7 FIGURES (CONT.) 11(a) WTW Total Energy Use for CD and CS Operations of PHEV 20 Using the California Marginal Mix (b) WTW Fossil Energy Use for CD and CS Operations of PHEV 20 Using the California Marginal Mix (c) WTW Petroleum Energy Use for CD and CS Operations of PHEV 20 Using the California Marginal Mix (d) WTW GHG Emissions for CD and CS Operations of PHEV 20 Using the California Marginal Mix (a) WTW Total Energy Use for CD and CS Operations of PHEV 20 Using the U.S. Mix (b) WTW Fossil Energy Use for CD and CS Operations of PHEV 20 Using the U.S. Mix (c) WTW Petroleum Energy Use for CD and CS Operations of PHEV 20 Using the U.S. mix (d) WTW GHG Emissions for CD and CS Operations of PHEV 20 Using the U.S. Mix (a) WTW Total Energy Use for CD and CS Operations of PHEV 20 Using the Illinois Marginal Mix (b) WTW Fossil Energy Use for CD and CS Operations of PHEV 20 Using the Illinois Marginal Mix (c) WTW Petroleum Energy Use for CD and CS Operations of PHEV 20 Using the Illinois Marginal Mix (d) WTW GHG Emissions for CD and CS Operations of PHEV 20 Using the Illinois Marginal Mix WTW Total Energy Use for CD and CS Operations of PHEV 20 Using the California Marginal Mix (a) WTW Total Energy Use for Combined CD and CS Operations of PHEV 20 Using the California Marginal Mix v
8 FIGURES (CONT.) 15(b) WTW Fossil Energy Use for Combined CD and CS Operations of PHEV 20 Using the California Marginal Mix (c) WTW Petroleum Energy Use for Combined CD and CS Operations of PHEV 20 Using the California Marginal Mix (d) WTW GHG Emissions for Combined CD and CS Operations of PHEV 20 Using the California Marginal Mix WTW Petroleum Energy Use for Combined CD and CS Operations as a Function of AER WTW GHG Emissions for Combined CD and CS Operations as a Function of AER Using the California Marginal Generation Mix WTW GHG Emissions for Combined CD and CS Operations as a Function of AER Using the U.S. Generation Mix WTW GHG Emissions for Combined CD and CS Operations as a Function of AER Using the Illinois Marginal Generation Mix WTW Total Energy Use for PHEV 20 Vehicle/Fuel Systems Using Different Marginal Electricity Generation Mixes WTW Fossil Energy Use for PHEV 20 Vehicle/Fuel Systems Using Different Marginal Electricity Generation Mixes WTW Petroleum Energy Use for PHEV 20 Vehicle/Fuel Systems Using Different Marginal Electricity Generation Mixes WTW GHG Emissions for PHEV 20 Vehicle/Fuel Systems Using Different Marginal Electricity Generation Mixes Summary of WTW Petroleum Energy Use and GHG Emissions for Combined CD and CS Operations Relative to Baseline Gasoline ICEV vi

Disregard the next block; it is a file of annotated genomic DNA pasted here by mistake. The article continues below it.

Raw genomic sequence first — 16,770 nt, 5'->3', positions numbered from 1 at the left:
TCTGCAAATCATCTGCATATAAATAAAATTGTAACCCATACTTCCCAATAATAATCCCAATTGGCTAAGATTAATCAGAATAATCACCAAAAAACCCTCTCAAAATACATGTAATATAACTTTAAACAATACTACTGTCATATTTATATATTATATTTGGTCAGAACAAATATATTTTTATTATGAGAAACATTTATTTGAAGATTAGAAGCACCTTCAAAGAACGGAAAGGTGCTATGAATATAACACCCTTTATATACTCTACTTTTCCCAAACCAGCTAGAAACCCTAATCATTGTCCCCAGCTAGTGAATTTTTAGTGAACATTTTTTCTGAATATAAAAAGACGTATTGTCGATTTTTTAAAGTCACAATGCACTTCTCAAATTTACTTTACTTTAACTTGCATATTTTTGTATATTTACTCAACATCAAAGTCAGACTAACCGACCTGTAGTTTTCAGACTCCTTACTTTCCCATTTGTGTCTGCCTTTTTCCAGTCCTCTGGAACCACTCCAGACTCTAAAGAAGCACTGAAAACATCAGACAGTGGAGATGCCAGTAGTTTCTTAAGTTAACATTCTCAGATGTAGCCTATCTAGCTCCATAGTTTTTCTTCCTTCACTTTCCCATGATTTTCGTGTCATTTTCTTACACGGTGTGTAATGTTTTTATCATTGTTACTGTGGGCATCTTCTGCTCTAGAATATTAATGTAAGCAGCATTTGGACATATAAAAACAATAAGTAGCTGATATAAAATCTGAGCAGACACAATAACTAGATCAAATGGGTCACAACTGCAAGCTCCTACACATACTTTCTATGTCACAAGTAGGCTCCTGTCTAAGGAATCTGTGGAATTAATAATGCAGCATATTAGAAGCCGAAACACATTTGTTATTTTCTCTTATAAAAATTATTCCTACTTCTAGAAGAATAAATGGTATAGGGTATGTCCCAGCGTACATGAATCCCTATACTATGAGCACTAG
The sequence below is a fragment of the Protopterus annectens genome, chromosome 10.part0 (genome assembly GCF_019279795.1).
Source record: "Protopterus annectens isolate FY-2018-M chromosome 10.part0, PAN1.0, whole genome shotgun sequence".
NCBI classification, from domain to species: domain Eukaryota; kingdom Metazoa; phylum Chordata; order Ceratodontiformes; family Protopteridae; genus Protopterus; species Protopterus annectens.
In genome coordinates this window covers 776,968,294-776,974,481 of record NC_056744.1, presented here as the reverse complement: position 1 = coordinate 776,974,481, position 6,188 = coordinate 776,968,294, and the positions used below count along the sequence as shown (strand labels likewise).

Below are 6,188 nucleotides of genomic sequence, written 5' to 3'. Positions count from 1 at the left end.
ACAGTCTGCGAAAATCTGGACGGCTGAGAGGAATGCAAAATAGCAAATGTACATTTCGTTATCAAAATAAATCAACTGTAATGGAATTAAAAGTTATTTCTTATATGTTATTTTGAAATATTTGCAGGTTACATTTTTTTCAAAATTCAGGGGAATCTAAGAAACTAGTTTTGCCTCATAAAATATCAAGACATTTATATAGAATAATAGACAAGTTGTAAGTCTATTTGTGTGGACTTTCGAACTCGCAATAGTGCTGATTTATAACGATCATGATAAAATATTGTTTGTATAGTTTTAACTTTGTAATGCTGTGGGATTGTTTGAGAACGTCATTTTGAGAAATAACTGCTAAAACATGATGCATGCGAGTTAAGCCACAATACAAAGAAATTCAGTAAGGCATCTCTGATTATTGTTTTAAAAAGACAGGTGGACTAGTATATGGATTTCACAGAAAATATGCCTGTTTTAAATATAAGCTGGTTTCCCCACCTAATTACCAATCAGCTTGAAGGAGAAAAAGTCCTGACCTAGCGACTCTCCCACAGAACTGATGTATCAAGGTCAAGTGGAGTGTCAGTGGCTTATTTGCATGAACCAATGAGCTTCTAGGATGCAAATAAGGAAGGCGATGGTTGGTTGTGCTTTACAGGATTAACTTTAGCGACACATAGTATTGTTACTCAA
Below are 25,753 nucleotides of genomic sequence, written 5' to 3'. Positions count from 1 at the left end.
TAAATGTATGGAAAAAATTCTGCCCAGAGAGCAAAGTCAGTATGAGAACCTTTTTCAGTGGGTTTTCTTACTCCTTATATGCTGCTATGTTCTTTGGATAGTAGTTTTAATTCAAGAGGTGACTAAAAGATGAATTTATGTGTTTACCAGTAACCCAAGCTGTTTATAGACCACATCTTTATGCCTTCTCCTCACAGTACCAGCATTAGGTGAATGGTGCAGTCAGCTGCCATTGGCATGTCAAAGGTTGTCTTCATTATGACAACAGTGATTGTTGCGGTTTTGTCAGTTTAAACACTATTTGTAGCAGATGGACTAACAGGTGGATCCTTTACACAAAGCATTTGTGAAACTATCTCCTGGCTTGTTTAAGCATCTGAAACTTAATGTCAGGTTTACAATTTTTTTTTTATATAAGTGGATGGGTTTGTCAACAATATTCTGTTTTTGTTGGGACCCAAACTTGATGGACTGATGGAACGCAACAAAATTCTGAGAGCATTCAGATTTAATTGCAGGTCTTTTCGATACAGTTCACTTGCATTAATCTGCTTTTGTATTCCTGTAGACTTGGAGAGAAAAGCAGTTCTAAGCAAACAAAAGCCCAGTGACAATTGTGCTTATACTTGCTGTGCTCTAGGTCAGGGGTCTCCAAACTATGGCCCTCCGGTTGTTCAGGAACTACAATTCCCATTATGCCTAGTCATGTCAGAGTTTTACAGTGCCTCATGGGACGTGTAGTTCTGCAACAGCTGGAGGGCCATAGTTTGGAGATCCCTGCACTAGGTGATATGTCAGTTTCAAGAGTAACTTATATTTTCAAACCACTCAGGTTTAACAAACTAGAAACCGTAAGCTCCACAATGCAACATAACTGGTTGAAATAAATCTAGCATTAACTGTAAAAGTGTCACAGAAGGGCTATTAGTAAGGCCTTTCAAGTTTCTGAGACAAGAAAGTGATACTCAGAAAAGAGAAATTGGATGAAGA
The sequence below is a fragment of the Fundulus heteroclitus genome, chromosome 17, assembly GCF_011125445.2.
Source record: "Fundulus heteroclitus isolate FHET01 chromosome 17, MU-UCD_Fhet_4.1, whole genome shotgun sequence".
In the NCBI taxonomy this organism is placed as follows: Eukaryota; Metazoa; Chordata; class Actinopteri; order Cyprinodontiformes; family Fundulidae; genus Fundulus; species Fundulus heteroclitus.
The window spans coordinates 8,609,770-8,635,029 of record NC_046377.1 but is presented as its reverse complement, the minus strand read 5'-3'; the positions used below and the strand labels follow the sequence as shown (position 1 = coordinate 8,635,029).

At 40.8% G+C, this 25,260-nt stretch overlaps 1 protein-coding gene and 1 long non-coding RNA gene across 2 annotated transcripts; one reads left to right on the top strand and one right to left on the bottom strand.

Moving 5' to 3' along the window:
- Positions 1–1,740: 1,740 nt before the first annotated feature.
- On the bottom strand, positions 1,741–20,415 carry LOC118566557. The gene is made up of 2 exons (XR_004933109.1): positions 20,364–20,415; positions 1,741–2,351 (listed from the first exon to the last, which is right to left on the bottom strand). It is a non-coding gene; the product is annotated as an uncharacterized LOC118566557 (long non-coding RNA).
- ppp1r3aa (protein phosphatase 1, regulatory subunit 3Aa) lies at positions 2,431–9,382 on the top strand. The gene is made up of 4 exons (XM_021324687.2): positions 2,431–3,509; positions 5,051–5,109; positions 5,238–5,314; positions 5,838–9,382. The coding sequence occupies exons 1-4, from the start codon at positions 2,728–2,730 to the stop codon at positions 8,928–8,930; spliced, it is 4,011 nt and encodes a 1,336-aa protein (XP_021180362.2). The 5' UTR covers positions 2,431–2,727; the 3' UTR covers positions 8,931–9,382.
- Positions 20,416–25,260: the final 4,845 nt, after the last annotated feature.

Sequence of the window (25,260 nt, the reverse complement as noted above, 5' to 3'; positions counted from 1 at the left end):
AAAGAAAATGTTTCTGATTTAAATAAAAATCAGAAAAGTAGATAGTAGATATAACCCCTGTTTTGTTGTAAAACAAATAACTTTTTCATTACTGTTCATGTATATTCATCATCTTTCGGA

9 ACKNOWLEDGMENTS This study was supported by the U.S. Department of Energy, Assistant Secretary for Energy Efficiency and Renewable Energy, the Hydrogen, Fuel Cells, and Infrastructure Technologies Program, under contract DE-AC02-06CH We thank Fred Joseck of the Hydrogen, Fuel Cells, and Infrastructure Technologies Program for his input to this study, Phillip Sharer and Sylvain Pagerit of Argonne National Laboratory for their support of PSAT simulations for this analysis, and Anant Vyas and Danilo Santini for their input regarding vehicle miles driven with grid power. We also thank Stanton Hadley for providing us with the raw data of the marginal generation mix charts for each NERC region. vii